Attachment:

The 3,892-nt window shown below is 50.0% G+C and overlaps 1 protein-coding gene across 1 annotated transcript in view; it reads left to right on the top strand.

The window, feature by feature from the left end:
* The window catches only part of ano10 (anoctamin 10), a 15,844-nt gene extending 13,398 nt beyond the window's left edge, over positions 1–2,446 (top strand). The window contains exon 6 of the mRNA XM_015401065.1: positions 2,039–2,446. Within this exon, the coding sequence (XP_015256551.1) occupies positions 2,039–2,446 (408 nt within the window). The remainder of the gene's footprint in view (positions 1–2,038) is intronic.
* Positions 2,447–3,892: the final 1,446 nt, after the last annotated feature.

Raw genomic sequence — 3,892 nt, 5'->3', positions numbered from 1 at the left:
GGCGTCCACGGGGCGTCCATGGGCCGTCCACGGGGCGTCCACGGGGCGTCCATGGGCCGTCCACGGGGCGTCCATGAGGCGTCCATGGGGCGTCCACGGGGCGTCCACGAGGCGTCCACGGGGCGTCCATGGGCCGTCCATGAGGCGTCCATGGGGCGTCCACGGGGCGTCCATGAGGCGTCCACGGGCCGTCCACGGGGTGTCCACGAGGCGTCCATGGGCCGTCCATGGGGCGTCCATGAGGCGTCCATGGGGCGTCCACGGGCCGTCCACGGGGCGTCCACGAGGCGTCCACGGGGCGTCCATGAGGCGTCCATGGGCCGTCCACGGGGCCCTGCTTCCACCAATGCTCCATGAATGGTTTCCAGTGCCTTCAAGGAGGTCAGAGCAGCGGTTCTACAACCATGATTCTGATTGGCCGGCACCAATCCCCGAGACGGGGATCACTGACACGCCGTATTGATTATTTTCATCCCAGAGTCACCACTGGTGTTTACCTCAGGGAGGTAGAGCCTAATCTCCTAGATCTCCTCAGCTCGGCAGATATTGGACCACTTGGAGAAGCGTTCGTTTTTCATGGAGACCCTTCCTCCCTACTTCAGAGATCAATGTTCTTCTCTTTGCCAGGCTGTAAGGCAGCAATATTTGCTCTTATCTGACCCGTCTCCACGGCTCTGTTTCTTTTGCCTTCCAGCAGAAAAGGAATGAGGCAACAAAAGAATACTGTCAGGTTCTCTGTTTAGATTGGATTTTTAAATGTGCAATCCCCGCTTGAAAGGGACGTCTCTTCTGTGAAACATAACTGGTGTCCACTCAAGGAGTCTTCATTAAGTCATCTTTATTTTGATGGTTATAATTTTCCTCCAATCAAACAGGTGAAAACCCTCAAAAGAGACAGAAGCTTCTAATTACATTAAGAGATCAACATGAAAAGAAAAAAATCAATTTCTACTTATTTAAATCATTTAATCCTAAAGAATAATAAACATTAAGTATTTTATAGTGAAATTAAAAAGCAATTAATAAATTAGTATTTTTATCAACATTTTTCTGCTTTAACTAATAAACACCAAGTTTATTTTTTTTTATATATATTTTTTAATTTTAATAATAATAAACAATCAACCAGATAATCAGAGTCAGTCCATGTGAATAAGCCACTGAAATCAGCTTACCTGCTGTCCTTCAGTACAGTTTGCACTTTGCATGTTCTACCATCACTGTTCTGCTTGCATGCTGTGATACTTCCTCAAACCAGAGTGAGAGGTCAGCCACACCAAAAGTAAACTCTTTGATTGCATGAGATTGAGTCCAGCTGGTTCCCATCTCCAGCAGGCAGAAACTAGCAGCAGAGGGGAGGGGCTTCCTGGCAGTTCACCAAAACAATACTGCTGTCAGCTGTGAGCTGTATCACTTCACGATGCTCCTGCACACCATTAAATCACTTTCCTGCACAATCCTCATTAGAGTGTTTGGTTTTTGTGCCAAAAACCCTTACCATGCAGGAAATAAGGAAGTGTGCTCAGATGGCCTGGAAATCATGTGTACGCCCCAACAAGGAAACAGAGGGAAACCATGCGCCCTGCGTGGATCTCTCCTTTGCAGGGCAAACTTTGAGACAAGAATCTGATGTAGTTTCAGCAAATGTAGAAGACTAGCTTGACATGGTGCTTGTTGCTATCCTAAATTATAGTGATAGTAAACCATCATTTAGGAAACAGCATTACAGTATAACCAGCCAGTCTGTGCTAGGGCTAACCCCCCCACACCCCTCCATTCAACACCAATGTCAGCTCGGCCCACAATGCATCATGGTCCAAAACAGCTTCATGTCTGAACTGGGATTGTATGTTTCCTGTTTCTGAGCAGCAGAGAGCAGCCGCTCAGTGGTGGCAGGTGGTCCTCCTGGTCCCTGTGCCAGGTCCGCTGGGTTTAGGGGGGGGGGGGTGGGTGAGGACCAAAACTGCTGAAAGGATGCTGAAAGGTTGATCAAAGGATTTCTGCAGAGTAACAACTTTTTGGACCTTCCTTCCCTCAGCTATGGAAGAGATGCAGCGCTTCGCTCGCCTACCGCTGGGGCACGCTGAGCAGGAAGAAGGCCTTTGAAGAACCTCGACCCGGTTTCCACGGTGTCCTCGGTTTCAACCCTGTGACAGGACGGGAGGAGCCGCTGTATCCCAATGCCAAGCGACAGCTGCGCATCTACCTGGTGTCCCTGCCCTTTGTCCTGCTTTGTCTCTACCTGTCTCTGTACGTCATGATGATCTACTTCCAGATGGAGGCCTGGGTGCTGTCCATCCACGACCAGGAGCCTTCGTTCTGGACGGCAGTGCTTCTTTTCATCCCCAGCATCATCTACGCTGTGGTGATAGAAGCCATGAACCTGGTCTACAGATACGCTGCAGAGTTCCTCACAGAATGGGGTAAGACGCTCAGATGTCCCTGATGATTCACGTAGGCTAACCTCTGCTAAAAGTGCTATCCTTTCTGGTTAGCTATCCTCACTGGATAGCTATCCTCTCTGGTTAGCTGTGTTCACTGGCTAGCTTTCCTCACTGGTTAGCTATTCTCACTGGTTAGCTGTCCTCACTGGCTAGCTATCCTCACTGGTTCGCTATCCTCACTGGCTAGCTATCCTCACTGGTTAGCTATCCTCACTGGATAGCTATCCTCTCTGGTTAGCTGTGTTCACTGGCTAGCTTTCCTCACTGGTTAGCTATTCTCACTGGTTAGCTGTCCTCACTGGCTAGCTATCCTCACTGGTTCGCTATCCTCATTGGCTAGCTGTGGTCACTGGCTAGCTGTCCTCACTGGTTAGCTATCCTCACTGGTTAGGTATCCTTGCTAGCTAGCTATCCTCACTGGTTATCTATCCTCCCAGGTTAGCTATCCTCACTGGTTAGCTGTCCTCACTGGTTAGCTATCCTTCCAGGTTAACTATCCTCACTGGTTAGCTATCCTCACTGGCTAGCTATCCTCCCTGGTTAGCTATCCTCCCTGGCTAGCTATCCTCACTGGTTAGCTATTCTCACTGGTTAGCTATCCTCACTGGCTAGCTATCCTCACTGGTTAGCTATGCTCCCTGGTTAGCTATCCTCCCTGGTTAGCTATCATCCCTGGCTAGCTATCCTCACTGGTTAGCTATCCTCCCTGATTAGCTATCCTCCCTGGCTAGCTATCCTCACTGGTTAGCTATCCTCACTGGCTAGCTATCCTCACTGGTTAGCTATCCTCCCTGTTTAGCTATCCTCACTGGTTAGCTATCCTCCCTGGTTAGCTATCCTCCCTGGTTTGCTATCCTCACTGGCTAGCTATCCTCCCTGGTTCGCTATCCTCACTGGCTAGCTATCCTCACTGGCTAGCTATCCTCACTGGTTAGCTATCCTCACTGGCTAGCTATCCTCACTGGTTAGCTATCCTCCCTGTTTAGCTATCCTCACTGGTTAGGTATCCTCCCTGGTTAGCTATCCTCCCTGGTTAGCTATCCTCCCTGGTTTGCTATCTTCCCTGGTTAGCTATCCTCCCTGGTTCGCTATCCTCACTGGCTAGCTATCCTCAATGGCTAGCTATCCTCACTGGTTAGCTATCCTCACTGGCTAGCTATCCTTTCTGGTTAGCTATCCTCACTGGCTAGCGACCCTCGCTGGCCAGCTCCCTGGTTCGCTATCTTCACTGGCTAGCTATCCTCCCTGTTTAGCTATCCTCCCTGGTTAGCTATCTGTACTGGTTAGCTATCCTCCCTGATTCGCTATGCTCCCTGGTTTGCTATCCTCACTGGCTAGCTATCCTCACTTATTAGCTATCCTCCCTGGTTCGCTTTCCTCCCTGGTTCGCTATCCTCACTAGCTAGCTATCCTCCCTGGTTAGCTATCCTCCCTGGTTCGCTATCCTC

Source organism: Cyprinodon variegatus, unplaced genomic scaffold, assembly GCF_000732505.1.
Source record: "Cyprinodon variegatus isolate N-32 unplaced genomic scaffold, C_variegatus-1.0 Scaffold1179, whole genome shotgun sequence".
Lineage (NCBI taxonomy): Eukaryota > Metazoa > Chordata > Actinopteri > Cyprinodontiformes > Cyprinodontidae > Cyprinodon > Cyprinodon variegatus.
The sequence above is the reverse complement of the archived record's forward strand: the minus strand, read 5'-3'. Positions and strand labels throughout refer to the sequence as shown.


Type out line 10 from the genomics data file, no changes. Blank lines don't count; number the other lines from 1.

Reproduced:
The sequence above is the reverse complement of the archived record's forward strand: the minus strand, read 5'-3'. Positions and strand labels throughout refer to the sequence as shown.